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{| class="wikitable" style="text-align:center; width:55%;"
 +
! colspan="7" align="center" style="background-color:#008000; color: white;" | Total state expenditures, FY 2013 ($ in millions)<ref name=expenditures2013/>
 +
|-
 +
! valign="bottom" style="background-color:#444; color: white;" | State
 +
! valign="bottom" style="background-color:#444; color: white;" | General fund
 +
! valign="bottom" style="background-color:#444; color: white;" | Federal funds
 +
! valign="bottom" style="background-color:#444; color: white;" | Other funds
 +
! valign="bottom" style="background-color:#444; color: white;" | Bonds
 +
! valign="bottom" style="background-color:#444; color: white;" | Total
 +
! valign="bottom" style="background-color:#444; color: white;" | Per capita expenditures**
 +
|-
 +
|'''Wyoming''' || '''$3,709''' || '''$2,353''' || '''$2,549''' || '''$0''' || '''$8,611''' || '''$14,778.82'''
 +
|-
 +
|[[Colorado state budget|Colorado]] || $7,942 || $7,334 || $13,203 || $0 || $28,479 || $5,405.66
 +
|-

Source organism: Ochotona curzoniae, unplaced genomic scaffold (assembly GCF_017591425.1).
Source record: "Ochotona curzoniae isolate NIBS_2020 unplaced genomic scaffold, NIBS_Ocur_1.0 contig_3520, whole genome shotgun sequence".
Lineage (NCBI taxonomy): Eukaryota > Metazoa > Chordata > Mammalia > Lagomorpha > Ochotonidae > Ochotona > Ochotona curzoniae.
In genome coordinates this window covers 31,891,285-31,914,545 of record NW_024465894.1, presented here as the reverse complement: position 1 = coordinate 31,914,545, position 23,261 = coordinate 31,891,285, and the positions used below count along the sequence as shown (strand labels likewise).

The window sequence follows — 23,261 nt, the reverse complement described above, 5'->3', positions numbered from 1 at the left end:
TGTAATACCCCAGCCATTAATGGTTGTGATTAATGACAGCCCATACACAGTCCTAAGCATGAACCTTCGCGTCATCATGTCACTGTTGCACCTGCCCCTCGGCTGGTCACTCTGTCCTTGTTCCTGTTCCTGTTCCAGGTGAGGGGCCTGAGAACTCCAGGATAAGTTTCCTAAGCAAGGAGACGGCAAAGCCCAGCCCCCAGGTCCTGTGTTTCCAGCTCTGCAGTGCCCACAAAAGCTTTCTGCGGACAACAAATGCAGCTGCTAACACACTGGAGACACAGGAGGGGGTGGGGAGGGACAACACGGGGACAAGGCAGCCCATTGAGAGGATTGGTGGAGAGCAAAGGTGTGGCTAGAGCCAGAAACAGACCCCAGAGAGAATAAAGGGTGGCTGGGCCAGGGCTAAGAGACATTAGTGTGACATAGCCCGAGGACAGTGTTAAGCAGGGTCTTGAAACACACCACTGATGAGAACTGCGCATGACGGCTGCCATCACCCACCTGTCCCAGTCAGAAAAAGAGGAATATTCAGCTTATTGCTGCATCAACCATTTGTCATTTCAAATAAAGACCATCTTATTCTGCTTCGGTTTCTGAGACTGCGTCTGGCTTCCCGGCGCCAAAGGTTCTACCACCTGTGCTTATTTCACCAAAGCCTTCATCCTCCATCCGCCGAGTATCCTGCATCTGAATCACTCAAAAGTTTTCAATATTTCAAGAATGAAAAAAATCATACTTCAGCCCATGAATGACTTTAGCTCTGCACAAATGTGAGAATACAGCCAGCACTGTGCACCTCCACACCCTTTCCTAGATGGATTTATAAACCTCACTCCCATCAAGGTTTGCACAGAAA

+
|[[Idaho state budget|Idaho]] || $2,699 || $2,792 || $1,718 || $33 || $7,242 || $4,492.18
 +
|-
 +
|[[Montana state budget|Montana]] || $1,947 || $2,115 || $1,978 || $0 || $6,040 || $5,949.77
 +
|-
 +
|[[Utah state budget|Utah]] || $4,990 || $3,405 || $3,739 || $469 || $12,603 || $4,344.56
 +
|-
 +
|align="left" colspan="8" | <small>**Per capita figures are calculated by taking the state's total expenditures and dividing by the number of state residents according to United States Census estimates.<ref name=2013census/><ref name=2009census>[https://www.census.gov/popest/data/historical/2000s/vintage_2009/index.html ''United States Census Bureau'', "Vintage 2009: Annual Population Estimates," accessed February 26, 2014]</ref><br>'''Source:''' [http://www.nasbo.org/ National Association of State Budget Officers]</small>